• kyma-namespace-admin: gives full admin access except for the write access to AddonsConfigurations
  • kyma-edit: gives full access to all Kyma-managed resources
  • kyma-developer: gives full access to Kyma-managed resources and basic Kubernetes resources
  • kyma-view: allows viewing and listing all of the resources of the cluster
  • kyma-essentials: gives a set of minimal view access right to use the Kyma Console

To bind a newly created user to the kyma-view ClusterRole, run this command:

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kubectl create clusterrolebinding {BINDING_NAME} --clusterrole=kyma-view --user={USER_EMAIL}

To check if the binding is created, run:

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kubectl get clusterrolebinding {BINDING_NAME}

Add an Identity Provider to Dex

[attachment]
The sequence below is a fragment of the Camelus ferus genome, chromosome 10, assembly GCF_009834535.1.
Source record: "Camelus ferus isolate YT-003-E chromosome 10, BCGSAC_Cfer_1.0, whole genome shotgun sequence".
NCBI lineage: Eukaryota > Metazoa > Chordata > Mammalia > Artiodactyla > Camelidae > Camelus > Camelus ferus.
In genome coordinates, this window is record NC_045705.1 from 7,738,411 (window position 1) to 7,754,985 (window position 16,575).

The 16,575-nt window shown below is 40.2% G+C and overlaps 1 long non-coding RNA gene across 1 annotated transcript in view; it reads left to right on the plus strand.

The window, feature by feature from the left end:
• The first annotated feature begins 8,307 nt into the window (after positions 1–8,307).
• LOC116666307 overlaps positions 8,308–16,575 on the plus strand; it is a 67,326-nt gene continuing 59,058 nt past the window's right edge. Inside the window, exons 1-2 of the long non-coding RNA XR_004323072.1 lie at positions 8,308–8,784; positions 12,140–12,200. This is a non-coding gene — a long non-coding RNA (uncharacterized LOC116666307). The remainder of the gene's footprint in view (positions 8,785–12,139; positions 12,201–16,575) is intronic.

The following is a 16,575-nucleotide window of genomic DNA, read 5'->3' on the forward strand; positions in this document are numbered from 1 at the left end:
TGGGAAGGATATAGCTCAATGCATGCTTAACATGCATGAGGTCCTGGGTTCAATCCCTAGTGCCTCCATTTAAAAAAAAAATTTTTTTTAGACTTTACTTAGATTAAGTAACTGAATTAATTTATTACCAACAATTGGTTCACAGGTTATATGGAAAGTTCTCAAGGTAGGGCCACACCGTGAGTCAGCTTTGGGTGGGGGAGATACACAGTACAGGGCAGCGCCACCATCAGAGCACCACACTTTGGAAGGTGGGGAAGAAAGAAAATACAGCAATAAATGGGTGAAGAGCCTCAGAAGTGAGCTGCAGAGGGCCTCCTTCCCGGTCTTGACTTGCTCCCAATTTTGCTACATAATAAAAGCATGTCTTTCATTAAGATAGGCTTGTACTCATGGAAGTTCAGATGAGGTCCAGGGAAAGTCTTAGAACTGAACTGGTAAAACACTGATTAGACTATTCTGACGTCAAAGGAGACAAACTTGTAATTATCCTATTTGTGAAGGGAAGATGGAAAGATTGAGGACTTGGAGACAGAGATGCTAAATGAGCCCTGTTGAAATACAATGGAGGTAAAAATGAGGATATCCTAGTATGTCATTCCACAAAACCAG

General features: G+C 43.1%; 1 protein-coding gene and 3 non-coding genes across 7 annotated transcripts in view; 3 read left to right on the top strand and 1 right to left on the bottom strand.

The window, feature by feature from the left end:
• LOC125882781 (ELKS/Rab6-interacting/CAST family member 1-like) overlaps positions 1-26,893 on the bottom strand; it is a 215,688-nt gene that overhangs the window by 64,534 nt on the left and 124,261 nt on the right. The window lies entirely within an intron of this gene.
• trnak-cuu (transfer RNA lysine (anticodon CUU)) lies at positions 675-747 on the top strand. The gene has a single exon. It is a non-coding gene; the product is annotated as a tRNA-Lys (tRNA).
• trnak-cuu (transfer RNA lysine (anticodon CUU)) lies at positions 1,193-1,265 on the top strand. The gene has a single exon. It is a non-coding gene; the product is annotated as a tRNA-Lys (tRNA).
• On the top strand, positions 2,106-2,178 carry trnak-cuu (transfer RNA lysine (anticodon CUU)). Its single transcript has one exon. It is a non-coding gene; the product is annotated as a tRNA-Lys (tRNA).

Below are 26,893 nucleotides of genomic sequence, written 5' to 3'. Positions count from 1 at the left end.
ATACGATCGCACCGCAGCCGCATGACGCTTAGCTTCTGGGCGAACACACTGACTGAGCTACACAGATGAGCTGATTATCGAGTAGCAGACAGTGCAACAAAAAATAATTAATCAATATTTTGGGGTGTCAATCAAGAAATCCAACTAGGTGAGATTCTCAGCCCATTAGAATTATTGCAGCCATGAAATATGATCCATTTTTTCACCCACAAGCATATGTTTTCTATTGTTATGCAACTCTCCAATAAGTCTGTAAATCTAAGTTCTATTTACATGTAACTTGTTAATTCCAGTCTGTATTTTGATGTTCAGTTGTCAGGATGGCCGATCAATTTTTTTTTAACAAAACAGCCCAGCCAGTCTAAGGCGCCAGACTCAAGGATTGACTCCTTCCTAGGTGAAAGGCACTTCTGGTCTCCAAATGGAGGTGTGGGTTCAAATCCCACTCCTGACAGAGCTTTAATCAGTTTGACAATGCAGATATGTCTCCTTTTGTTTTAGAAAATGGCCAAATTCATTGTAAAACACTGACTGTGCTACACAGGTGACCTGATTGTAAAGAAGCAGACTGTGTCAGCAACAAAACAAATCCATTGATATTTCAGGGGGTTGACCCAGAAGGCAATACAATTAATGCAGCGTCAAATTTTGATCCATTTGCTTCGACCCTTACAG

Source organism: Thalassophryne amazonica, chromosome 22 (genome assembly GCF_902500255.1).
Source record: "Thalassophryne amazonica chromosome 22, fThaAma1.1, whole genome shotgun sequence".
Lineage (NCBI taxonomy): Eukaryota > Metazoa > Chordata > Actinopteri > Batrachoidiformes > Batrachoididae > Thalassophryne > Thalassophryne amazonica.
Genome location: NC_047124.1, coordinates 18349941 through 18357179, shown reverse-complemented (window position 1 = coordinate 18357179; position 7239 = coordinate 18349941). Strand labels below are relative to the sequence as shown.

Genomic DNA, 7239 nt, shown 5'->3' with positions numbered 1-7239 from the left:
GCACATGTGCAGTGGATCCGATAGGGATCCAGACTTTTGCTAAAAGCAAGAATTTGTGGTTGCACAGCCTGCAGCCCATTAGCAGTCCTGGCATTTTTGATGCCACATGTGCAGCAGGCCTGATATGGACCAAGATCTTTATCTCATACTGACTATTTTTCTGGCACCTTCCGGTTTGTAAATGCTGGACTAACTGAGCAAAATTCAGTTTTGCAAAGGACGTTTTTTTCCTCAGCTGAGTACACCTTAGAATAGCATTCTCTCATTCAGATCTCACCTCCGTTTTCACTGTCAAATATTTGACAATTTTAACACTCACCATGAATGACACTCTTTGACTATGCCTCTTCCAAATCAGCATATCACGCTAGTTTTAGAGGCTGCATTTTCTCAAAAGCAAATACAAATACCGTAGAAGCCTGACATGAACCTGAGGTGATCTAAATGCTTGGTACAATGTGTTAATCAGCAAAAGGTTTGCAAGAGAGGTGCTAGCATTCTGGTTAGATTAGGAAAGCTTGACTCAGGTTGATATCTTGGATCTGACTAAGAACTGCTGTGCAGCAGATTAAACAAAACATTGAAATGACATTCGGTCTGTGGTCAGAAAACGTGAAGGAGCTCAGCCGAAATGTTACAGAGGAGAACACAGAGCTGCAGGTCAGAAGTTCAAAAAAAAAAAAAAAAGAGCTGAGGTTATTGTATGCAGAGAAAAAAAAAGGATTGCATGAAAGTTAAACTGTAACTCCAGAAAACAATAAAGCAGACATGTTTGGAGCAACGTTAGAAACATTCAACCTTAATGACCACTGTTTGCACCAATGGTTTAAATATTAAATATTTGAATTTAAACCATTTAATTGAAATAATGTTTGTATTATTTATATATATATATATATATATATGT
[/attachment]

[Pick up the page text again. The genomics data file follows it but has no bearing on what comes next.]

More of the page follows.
Add external identity providers to Kyma using Dex connectors. You can add connectors to Dex by creating component overrides. This tutorial shows how to add a GitHub or XSUAA connector and use it to authenticate users in Kyma.

NOTE: Groups in Github are represented as teams. Read more to learn how to manage teams in GitHub.

Prerequisites

  • GitHub
  • XSUAA

Configure Dex

Register the connector by creating a Helm override for Dex. Create the override ConfigMap in the Kubernetes cluster before Dex is installed. If you want to register a connector at runtime, trigger the update process after creating the override.

TIP: You can use Go Template expressions in the override value. These expressions are resolved by Helm using the same set of overrides as configured for the entire chart.

  • GitHub
  • XSUAA

TIP: The dex.useStaticConnector parameter set to false overrides the default configuration and disables the Dex static user store. As a result, you can login to the cluster using only the registered connectors. If you want to keep the Dex static user store enabled, remove the dex.useStaticConnector parameter from the ConfigMap template.

Configure authorization rules for the GitHub connector